In June, a friend’s relationship ended abruptly with a “Dear John” phone call, followed by a mood of dark despair. As he recited the memories and shattered plans that prolong his misery, he took me by complete surprise murmuring, “I guess I won’t get married.”
My attitude toward relationships is consciously cool—a variation on “they are nice while they last.” I had assumed my 20-something friend protected himself from pain by being prepared to move on. In fact nothing could be further from the truth; he hoped his affair would bloom into marriage and fully expected that it was only a short time until marriage equality would be law.
Marriage is the standard by which he judges relationships. Dating poses the same choices and challenges to him that it poses for any young person. Although exceptionally smart, my friend is fairly conventional—in odd ways that give him strengths. He was raised a Republican but a California one. He doesn’t believe that one political party is out to destroy gay rights; in fact, I think he may find the entire category of gay rights dubious. He thinks instead of human rights, and believes the world is basically friendly to gays—but he doesn’t expect society to be nurturing.
Whatever the reason, he doesn’t believe gay marriage will take years, but is something that will happen in the near future and without any great fuss. It may also be possible he doesn’t care if it becomes law. He goes to gay weddings already, even though they take place outside of Massachusetts.
I have another friend who is dating a Spaniard. They are valiantly attempting to wed in Spain which has marriage equality. The American’s family is fully supportive, but the Spanish side of the equation from a country village is proving difficult.
What I took for granted as a young adult—that being gay meant I wasn’t going to marry—is a relic of an earlier age. For young adults in the LGBT community, the passage from dating to marriage is a common dream, and like their straight friends they judge the strength of the relationship by whether it will lead to a wedding. It is a rite of passage their generation shares. A common understanding of commitment is increasingly shared by gay and straight couples alike. This evolution may have been apparent for some time to many readers; I am just now waking up and smelling the coffee.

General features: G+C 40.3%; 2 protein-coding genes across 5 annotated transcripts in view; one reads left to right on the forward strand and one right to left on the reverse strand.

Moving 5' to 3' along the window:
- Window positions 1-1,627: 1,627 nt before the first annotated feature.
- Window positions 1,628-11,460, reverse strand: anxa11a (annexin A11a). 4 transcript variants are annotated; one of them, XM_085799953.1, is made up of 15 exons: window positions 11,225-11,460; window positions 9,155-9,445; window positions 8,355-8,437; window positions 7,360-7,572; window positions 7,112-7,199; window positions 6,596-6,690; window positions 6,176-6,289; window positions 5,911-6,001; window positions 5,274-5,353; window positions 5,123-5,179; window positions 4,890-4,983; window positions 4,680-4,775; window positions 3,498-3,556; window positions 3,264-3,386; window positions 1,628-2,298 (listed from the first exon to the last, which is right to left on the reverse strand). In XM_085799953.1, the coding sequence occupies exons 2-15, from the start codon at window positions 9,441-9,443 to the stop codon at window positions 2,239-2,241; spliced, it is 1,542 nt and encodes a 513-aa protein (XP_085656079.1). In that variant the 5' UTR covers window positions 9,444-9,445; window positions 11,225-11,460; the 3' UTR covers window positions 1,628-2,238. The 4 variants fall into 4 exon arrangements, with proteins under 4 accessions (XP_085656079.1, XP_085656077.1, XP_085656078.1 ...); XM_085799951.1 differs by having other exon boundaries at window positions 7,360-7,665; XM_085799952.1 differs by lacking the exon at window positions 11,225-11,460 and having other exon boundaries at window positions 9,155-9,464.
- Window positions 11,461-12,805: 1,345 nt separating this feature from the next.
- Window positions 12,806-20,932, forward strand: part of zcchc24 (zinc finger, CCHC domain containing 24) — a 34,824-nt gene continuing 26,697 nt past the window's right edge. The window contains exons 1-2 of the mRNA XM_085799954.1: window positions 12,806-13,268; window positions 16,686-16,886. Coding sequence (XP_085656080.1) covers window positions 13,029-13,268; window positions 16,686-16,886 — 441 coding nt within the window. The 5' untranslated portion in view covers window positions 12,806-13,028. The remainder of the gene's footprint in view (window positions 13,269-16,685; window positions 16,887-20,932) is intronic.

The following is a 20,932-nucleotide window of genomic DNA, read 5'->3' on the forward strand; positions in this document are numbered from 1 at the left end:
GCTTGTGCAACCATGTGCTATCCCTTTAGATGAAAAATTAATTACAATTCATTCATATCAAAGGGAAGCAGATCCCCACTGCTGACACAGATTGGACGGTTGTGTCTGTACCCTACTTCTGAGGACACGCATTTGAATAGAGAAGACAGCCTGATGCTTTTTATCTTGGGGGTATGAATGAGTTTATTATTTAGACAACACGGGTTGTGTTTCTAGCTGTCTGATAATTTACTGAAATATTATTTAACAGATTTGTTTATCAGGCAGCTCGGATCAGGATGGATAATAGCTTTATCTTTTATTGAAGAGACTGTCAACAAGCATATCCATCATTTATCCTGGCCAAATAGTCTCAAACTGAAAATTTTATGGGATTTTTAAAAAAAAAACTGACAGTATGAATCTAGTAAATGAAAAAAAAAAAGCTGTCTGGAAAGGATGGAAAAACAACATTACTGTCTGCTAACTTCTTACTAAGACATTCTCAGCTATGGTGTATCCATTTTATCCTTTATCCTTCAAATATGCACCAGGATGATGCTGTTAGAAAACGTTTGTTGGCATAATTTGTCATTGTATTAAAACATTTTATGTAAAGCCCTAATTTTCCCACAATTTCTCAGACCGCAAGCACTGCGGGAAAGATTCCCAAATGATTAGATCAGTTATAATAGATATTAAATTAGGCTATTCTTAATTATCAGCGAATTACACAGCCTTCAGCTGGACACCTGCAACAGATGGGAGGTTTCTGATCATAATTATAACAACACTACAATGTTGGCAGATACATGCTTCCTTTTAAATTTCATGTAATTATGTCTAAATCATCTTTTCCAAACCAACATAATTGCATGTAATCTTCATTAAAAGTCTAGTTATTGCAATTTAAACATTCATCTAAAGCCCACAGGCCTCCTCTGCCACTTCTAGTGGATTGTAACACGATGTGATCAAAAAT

Until the past few weeks, my thoughts about gay marriage were limited to older couples who had been in committed relationships for decades—ones essentially already married. I now believe that marriage is a central focus of post-high school gay dating.
At the Sheridan Square demonstration protesting the Court of Appeals decision last week I asked young people how gay marriage affected them personally. For me, Maurice Arias put a new spin on the issue. He became aware of gay feelings around 1980 when he was nine, but didn’t really understand what they meant. “When I was 12, I woke up and realized I wouldn’t be married, that’s pretty shocking,” he recalled. Family was what he knew best, and having one seemed like “the one thing you were going to do.” The realization was painful, and even as a person of color, he has most keenly felt discrimination as a gay man.